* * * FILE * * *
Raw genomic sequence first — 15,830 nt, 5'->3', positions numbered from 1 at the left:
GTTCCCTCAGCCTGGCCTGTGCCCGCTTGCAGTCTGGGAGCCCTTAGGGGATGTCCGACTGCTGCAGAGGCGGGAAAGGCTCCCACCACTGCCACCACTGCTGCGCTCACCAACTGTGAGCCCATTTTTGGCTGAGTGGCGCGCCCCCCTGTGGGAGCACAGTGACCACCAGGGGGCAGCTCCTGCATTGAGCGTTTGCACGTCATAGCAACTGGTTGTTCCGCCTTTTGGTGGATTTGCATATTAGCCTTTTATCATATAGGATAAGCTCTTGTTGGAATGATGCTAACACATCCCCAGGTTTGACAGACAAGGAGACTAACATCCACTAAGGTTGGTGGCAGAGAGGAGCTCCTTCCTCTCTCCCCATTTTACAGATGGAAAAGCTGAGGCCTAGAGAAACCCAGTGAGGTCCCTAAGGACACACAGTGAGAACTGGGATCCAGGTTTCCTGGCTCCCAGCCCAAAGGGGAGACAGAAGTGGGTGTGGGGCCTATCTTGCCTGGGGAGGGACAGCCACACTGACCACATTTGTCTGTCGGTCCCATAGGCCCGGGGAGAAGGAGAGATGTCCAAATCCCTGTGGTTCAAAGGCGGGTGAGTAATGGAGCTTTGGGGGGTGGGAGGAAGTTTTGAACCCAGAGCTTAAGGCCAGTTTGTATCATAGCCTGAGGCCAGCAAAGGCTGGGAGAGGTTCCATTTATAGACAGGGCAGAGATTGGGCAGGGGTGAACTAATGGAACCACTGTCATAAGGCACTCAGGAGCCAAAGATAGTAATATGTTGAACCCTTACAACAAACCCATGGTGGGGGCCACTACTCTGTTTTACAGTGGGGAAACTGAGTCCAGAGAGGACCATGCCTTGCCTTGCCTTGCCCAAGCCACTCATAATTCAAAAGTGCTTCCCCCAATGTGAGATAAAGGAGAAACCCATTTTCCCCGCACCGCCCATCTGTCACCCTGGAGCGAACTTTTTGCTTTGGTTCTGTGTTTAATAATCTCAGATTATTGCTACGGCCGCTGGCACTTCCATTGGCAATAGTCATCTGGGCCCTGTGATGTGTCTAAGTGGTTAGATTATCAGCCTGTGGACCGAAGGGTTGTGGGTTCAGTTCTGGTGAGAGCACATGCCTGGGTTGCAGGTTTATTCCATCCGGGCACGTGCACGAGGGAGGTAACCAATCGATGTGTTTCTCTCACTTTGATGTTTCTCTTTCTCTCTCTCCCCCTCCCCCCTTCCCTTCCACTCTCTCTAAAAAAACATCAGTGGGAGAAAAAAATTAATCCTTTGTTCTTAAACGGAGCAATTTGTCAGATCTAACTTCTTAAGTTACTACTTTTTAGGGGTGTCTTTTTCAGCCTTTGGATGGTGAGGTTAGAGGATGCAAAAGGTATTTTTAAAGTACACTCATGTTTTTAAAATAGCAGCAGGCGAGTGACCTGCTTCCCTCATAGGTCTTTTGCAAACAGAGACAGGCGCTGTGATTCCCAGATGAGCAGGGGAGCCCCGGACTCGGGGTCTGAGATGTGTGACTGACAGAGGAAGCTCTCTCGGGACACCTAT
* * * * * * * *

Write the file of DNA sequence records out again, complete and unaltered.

Raw genomic sequence first — 15,830 nt, 5'->3', positions numbered from 1 at the left:
GTTCCCTCAGCCTGGCCTGTGCCCGCTTGCAGTCTGGGAGCCCTTAGGGGATGTCCGACTGCTGCAGAGGCGGGAAAGGCTCCCACCACTGCCACCACTGCTGCGCTCACCAACTGTGAGCCCATTTTTGGCTGAGTGGCGCGCCCCCCTGTGGGAGCACAGTGACCACCAGGGGGCAGCTCCTGCATTGAGCGTTTGCACGTCATAGCAACTGGTTGTTCCGCCTTTTGGTGGATTTGCATATTAGCCTTTTATCATATAGGATAAGCTCTTGTTGGAATGATGCTAACACATCCCCAGGTTTGACAGACAAGGAGACTAACATCCACTAAGGTTGGTGGCAGAGAGGAGCTCCTTCCTCTCTCCCCATTTTACAGATGGAAAAGCTGAGGCCTAGAGAAACCCAGTGAGGTCCCTAAGGACACACAGTGAGAACTGGGATCCAGGTTTCCTGGCTCCCAGCCCAAAGGGGAGACAGAAGTGGGTGTGGGGCCTATCTTGCCTGGGGAGGGACAGCCACACTGACCACATTTGTCTGTCGGTCCCATAGGCCCGGGGAGAAGGAGAGATGTCCAAATCCCTGTGGTTCAAAGGCGGGTGAGTAATGGAGCTTTGGGGGGTGGGAGGAAGTTTTGAACCCAGAGCTTAAGGCCAGTTTGTATCATAGCCTGAGGCCAGCAAAGGCTGGGAGAGGTTCCATTTATAGACAGGGCAGAGATTGGGCAGGGGTGAACTAATGGAACCACTGTCATAAGGCACTCAGGAGCCAAAGATAGTAATATGTTGAACCCTTACAACAAACCCATGGTGGGGGCCACTACTCTGTTTTACAGTGGGGAAACTGAGTCCAGAGAGGACCATGCCTTGCCTTGCCTTGCCCAAGCCACTCATAATTCAAAAGTGCTTCCCCCAATGTGAGATAAAGGAGAAACCCATTTTCCCCGCACCGCCCATCTGTCACCCTGGAGCGAACTTTTTGCTTTGGTTCTGTGTTTAATAATCTCAGATTATTGCTACGGCCGCTGGCACTTCCATTGGCAATAGTCATCTGGGCCCTGTGATGTGTCTAAGTGGTTAGATTATCAGCCTGTGGACCGAAGGGTTGTGGGTTCAGTTCTGGTGAGAGCACATGCCTGGGTTGCAGGTTTATTCCATCCGGGCACGTGCACGAGGGAGGTAACCAATCGATGTGTTTCTCTCACTTTGATGTTTCTCTTTCTCTCTCTCCCCCTCCCCCCTTCCCTTCCACTCTCTCTAAAAAAACATCAGTGGGAGAAAAAAATTAATCCTTTGTTCTTAAACGGAGCAATTTGTCAGATCTAACTTCTTAAGTTACTACTTTTTAGGGGTGTCTTTTTCAGCCTTTGGATGGTGAGGTTAGAGGATGCAAAAGGTATTTTTAAAGTACACTCATGTTTTTAAAATAGCAGCAGGCGAGTGACCTGCTTCCCTCATAGGTCTTTTGCAAACAGAGACAGGCGCTGTGATTCCCAGATGAGCAGGGGAGCCCCGGACTCGGGGTCTGAGATGTGTGACTGACAGAGGAAGCTCTCTCGGGACACCTAT